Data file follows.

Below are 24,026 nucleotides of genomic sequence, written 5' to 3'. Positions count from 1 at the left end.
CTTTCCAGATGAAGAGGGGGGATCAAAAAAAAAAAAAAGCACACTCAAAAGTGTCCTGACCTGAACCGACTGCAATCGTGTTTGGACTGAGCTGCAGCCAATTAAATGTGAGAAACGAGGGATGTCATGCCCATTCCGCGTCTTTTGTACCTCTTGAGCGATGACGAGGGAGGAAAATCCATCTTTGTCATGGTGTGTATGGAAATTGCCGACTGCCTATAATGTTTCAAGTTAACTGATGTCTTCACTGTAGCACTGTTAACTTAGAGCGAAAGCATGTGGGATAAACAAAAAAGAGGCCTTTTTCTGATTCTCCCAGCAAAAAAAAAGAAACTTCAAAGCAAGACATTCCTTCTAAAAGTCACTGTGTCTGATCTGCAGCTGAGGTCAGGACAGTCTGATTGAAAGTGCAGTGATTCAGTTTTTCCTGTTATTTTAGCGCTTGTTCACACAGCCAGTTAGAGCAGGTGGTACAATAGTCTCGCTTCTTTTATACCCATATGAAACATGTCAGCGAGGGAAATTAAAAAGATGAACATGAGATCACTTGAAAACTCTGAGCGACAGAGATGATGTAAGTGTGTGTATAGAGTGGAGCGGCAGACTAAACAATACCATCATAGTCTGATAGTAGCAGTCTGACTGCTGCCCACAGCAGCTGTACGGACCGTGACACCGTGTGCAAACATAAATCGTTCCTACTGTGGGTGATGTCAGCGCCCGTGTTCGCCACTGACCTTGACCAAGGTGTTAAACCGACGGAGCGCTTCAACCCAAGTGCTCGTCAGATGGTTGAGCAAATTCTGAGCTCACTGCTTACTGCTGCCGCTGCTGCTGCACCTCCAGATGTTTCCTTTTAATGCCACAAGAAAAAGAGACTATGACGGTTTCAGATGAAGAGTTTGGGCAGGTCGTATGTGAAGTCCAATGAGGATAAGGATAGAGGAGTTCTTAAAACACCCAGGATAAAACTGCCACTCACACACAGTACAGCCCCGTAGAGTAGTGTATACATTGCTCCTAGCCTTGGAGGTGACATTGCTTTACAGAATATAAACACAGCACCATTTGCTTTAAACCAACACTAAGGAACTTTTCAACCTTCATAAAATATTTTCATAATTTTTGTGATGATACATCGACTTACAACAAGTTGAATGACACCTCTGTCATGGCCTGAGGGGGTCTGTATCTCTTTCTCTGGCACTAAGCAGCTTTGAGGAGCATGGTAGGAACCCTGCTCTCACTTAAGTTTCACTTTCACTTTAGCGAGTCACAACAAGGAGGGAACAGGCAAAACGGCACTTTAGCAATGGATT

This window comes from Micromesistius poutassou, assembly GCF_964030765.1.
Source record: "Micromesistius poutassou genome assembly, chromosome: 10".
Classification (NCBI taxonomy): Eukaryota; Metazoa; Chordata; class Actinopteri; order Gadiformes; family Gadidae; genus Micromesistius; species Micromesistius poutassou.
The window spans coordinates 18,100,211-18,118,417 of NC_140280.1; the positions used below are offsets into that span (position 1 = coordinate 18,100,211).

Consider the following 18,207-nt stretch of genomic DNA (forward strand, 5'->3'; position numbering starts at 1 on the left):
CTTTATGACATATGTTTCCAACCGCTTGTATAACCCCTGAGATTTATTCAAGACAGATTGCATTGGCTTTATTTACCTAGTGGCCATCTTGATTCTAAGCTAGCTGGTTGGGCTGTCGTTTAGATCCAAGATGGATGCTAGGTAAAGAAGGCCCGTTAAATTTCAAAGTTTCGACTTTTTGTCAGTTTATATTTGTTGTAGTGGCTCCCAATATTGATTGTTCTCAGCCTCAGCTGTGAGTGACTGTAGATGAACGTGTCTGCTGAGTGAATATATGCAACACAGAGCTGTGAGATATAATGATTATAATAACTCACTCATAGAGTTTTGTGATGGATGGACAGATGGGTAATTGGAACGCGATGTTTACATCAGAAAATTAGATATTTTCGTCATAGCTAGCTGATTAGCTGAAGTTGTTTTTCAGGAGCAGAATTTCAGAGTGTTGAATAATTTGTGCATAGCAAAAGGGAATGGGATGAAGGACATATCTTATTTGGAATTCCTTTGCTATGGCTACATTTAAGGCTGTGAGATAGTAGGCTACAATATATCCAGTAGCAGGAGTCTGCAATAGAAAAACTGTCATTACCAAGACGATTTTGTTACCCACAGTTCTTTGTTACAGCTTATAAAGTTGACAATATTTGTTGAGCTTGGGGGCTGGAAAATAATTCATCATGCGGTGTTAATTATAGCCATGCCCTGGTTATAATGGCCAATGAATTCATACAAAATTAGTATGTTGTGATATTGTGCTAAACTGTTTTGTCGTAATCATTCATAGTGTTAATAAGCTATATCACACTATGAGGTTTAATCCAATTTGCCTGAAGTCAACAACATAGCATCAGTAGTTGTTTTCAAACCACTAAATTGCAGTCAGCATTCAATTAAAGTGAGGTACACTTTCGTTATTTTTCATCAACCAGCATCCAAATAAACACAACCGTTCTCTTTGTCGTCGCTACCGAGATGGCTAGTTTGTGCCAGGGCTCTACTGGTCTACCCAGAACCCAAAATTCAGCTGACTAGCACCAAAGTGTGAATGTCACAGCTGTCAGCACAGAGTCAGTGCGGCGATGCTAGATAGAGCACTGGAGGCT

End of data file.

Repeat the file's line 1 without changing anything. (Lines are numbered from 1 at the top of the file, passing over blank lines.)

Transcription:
Below are 24,026 nucleotides of genomic sequence, written 5' to 3'. Positions count from 1 at the left end.